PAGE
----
SYDNEY (Reuters) - Australian Prime Minister Kevin Rudd’s cozy affair with the nation’s arts community, in particular Hollywood actress Cate Blanchett, has hit a rocky patch over an exhibition of naked photographs of young girls.
Blanchett and 42 other leading arts figures have signed an open letter critical of Rudd for describing artist Bill Henson’s photographs of naked 12 and 13-year-old children as “revolting.”
Police shut down Henson’s exhibition at a Sydney art gallery last week and confiscated 20 of his photographs as part of an investigating into whether charges should be laid.
The police raid sparked a heated debate in Australia over what is art and what is pornography and has seen the arts community, which publicly backed Rudd’s Labor party ahead of its November election victory, turn on the prime minister for supporting censorship in the arts.
“The potential prosecution of one of our most respected artists is no way to build a Creative Australia and does untold damage to our cultural reputation,” said the letter, which was addressed to Australia’s environment minister and the premier of New South Wales state.
“We should remember that an important index of social freedom, in earlier times or in repressive regimes elsewhere in the world, is how artists and art are treated by the state.”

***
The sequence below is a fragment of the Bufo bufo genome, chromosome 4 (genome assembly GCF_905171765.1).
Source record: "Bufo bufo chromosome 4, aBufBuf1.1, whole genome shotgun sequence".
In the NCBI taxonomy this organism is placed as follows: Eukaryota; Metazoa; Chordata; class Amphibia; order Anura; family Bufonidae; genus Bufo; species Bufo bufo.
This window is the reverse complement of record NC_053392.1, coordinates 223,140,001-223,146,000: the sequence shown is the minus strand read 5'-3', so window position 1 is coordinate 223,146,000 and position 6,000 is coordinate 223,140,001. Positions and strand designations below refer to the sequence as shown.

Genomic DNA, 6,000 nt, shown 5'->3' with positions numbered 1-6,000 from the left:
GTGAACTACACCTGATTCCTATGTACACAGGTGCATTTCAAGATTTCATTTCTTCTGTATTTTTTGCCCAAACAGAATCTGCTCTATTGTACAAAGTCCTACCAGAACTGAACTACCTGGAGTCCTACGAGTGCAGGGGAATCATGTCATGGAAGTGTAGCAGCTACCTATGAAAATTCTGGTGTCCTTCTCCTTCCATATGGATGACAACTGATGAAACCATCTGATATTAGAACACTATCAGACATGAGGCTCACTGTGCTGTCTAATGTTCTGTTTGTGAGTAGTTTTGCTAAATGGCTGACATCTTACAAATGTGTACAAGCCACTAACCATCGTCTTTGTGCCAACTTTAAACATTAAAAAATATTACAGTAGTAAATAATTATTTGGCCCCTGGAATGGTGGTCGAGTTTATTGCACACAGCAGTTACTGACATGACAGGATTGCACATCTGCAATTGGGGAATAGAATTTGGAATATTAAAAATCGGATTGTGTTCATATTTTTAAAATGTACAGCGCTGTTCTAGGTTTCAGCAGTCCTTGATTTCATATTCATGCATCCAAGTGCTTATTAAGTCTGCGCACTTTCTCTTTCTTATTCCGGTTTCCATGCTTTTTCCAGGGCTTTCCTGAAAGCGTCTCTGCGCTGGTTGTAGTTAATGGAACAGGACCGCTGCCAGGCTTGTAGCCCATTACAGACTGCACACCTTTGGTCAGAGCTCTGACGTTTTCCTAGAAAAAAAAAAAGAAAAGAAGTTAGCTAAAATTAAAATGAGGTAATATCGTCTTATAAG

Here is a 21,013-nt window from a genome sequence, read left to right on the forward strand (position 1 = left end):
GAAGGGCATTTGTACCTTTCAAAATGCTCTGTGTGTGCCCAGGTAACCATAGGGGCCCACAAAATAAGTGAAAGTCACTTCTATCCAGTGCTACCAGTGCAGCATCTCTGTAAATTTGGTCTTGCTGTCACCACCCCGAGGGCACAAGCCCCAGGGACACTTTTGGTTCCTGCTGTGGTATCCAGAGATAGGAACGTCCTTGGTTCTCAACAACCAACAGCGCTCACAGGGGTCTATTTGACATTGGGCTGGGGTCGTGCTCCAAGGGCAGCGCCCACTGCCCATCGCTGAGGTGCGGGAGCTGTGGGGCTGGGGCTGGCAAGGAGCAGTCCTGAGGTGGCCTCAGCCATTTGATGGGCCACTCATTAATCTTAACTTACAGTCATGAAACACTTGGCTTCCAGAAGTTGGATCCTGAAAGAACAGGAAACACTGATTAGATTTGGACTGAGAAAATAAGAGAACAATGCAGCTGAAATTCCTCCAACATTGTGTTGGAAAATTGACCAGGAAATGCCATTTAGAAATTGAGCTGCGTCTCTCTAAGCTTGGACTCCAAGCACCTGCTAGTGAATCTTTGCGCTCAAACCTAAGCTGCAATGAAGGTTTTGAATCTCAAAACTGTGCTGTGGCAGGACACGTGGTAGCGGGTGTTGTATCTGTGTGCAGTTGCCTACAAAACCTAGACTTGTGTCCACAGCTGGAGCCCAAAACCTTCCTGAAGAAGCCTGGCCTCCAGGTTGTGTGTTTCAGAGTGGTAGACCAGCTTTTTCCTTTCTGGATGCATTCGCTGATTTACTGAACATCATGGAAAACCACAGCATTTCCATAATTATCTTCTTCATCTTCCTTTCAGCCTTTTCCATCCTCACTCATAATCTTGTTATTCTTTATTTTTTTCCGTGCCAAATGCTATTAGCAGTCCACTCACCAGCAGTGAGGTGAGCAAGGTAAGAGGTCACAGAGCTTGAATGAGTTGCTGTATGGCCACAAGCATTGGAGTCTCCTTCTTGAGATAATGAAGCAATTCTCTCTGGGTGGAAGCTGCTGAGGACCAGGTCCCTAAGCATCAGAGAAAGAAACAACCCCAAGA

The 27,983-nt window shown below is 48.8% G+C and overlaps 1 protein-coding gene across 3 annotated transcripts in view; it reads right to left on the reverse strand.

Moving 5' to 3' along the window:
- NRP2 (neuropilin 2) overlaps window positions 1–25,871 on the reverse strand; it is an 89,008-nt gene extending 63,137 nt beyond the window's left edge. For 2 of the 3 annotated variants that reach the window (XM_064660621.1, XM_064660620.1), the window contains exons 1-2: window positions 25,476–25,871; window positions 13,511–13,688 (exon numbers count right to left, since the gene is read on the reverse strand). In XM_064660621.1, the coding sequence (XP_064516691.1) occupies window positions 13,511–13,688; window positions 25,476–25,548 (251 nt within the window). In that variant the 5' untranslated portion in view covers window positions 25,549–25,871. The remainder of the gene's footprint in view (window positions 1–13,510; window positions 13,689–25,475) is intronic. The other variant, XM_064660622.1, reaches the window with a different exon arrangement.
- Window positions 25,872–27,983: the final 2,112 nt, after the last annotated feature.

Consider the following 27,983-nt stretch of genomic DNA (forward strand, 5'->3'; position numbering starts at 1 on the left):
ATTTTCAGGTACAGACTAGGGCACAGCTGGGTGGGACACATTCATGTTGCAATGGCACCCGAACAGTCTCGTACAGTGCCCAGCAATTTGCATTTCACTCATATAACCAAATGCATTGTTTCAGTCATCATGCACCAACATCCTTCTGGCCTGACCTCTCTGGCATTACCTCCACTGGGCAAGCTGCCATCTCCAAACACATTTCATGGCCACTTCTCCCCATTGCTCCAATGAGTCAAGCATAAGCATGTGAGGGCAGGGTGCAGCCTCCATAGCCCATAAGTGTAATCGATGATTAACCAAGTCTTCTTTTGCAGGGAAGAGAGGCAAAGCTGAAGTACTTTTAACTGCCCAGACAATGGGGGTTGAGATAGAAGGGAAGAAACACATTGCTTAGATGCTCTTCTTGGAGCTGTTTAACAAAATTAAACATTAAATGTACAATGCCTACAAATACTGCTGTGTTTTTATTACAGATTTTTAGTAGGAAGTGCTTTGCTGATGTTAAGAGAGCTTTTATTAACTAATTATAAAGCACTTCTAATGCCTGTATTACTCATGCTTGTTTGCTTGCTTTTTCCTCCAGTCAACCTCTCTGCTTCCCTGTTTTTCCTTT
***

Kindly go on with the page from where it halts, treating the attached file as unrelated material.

The letter is signed by Blanchett, whom Rudd visited in hospital only days after the birth of her latest baby in April and whom Rudd invited to Canberra to take part in his national 2020 conference on Australia’s future. Other signatories include Nobel winning writer John Coetzee.
“We wish to make absolutely clear that none of us endorses, in any way, the abuse of children,” they said. “Henson’s work has nothing to do with child pornography and, according to the judgment of some of the most respected curators and critics in the world, it is certainly art.”
The arts community called on Rudd to rethink his comments about Henson’s work, but Rudd stood by his criticism.
“I gave my reaction, I stand by that reaction and I don’t apologize for it and I won’t be changing it,” Rudd told reporters in Canberra on Wednesday. “I am passionate about children having innocence in their childhood.”
The letter also called on Arts Minister Peter Garrett, once the lead singer of Australian rock band Midnight Oil, “to stand up for artists against a trend of encroaching censorship.”
“This action will encourage a repressive climate of hysterical condemnation, backed by the threat of prosecution,” it said.
“We are already seeing troubling signs in the pre-emptive self-censorship of some galleries. This is not the hallmark of an open democracy nor of a decent and civilized society.”
Editing by Alex Richardson